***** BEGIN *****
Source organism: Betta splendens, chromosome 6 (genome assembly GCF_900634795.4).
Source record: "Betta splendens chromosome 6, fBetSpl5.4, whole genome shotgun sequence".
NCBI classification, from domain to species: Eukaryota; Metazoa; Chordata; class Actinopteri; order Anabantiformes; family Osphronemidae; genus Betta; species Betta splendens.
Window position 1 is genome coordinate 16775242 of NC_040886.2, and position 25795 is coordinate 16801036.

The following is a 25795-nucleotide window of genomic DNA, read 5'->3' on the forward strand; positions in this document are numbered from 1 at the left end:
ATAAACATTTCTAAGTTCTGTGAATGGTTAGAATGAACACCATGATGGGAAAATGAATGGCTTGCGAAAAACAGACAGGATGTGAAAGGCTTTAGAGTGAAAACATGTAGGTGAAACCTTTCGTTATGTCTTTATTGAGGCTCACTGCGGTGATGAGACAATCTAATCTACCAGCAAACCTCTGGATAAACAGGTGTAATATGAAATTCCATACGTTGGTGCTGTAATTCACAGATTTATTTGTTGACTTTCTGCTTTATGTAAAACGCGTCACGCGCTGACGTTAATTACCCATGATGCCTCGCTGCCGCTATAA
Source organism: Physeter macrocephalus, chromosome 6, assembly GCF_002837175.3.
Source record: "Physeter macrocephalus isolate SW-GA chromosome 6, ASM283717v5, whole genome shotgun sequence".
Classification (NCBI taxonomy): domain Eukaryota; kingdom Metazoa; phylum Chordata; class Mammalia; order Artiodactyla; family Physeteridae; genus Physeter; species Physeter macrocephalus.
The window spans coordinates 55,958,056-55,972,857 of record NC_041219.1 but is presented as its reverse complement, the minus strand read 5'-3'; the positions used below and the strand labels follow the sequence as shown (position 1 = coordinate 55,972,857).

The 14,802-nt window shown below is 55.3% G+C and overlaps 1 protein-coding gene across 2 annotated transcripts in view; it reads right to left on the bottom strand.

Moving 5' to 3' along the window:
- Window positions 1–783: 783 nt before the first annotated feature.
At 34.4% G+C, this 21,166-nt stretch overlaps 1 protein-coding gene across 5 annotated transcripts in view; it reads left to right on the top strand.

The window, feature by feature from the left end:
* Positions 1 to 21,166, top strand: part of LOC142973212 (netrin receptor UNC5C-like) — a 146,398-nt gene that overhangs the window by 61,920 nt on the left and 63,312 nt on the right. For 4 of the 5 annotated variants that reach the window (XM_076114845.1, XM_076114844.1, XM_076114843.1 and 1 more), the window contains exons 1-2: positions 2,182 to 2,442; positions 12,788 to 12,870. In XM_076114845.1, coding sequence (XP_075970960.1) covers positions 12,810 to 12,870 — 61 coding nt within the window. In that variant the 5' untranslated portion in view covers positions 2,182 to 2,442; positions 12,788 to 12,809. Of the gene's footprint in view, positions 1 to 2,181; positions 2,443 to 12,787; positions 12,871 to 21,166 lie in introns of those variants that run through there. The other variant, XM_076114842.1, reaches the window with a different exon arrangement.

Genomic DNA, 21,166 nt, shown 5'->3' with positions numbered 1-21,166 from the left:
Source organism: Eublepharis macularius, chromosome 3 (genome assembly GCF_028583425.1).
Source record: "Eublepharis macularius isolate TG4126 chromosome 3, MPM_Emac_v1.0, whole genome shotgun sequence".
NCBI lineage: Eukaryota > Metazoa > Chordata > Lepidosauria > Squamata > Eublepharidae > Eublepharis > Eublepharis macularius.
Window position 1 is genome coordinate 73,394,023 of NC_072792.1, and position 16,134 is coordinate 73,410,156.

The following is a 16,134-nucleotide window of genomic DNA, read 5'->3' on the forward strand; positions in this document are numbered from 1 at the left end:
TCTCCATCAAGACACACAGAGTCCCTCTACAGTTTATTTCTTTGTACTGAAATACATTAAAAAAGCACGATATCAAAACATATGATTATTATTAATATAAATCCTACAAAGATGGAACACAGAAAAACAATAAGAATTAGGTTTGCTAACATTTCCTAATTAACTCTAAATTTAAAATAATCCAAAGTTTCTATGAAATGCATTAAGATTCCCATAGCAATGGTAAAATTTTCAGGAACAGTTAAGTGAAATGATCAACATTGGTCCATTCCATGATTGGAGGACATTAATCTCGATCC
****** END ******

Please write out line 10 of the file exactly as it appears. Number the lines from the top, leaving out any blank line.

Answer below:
The window spans coordinates 55,958,056-55,972,857 of record NC_041219.1 but is presented as its reverse complement, the minus strand read 5'-3'; the positions used below and the strand labels follow the sequence as shown (position 1 = coordinate 55,972,857).